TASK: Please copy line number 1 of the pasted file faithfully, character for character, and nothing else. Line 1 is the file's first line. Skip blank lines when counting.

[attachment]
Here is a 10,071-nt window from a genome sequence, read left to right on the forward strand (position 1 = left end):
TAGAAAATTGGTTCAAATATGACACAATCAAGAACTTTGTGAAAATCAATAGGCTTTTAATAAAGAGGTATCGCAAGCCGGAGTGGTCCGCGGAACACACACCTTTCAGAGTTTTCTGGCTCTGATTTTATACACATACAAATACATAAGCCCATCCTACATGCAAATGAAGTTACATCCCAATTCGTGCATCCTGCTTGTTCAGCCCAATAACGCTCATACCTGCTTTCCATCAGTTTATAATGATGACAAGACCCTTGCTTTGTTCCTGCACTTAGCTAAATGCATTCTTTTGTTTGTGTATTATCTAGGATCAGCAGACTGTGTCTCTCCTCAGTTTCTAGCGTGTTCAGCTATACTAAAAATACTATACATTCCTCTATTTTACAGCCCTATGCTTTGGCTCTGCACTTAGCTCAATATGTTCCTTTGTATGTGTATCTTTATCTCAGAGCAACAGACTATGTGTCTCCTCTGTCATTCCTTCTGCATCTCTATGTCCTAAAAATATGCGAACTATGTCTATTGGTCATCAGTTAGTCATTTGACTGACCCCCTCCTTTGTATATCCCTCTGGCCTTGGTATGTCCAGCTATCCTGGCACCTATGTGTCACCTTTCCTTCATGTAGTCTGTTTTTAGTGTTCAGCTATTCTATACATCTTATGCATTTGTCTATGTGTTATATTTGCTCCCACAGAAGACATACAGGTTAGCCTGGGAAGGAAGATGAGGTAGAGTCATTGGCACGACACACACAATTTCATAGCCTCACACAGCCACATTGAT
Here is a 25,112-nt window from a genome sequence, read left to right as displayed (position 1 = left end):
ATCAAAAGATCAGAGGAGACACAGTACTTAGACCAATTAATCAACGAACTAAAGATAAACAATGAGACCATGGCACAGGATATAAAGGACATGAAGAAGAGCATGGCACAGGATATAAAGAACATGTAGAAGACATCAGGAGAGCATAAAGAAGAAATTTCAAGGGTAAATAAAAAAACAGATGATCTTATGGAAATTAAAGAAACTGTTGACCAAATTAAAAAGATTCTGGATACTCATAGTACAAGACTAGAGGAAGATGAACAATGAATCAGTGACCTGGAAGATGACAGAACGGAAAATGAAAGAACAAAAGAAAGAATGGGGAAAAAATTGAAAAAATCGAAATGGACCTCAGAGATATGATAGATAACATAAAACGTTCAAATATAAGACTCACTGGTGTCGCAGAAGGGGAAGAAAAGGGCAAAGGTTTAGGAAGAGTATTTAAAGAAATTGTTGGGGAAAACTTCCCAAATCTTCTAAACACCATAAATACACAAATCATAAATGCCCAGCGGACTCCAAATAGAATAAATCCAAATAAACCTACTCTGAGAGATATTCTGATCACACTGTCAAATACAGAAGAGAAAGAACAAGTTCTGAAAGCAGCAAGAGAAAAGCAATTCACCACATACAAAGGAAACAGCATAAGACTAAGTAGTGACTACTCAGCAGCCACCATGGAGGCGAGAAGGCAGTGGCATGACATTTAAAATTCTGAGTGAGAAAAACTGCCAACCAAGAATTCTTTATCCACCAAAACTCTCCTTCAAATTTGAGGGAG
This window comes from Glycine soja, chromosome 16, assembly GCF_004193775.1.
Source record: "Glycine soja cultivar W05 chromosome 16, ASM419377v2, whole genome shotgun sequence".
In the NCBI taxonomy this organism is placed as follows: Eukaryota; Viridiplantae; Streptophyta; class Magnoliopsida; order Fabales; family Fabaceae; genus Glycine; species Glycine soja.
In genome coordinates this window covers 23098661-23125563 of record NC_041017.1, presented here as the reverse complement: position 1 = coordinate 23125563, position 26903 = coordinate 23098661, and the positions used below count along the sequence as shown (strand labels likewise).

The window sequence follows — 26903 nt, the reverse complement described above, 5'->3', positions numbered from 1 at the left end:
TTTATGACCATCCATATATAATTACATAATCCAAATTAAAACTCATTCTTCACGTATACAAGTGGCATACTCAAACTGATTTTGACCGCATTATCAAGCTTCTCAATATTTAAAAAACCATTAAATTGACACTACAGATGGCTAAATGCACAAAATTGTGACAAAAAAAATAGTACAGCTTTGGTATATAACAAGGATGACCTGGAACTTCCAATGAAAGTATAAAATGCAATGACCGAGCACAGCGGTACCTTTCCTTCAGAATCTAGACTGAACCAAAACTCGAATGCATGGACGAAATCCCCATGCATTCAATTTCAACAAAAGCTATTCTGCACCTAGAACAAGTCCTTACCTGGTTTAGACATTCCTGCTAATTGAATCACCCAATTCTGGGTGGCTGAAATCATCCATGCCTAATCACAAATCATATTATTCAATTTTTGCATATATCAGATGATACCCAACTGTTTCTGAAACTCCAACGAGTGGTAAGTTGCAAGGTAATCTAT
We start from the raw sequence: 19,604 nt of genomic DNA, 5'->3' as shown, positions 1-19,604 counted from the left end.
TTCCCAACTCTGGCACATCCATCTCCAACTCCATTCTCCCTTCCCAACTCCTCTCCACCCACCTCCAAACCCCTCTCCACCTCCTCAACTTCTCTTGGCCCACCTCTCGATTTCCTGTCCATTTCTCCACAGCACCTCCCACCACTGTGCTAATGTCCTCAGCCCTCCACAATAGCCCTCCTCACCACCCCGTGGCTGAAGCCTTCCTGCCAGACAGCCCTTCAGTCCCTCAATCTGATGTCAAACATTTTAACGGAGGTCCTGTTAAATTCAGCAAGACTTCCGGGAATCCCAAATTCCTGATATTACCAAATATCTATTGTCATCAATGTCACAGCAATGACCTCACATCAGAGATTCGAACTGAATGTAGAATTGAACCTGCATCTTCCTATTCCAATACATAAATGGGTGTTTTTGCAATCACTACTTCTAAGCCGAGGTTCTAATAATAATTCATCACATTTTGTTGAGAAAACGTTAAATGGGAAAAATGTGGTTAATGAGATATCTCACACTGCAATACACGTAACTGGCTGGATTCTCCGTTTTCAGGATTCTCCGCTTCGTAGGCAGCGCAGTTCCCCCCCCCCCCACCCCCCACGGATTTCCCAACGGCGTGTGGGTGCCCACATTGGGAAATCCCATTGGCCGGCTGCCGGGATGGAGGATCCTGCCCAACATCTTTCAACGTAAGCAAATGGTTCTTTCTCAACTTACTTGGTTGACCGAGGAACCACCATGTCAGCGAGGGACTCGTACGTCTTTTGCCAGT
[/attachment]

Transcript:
Here is a 10,071-nt window from a genome sequence, read left to right on the forward strand (position 1 = left end):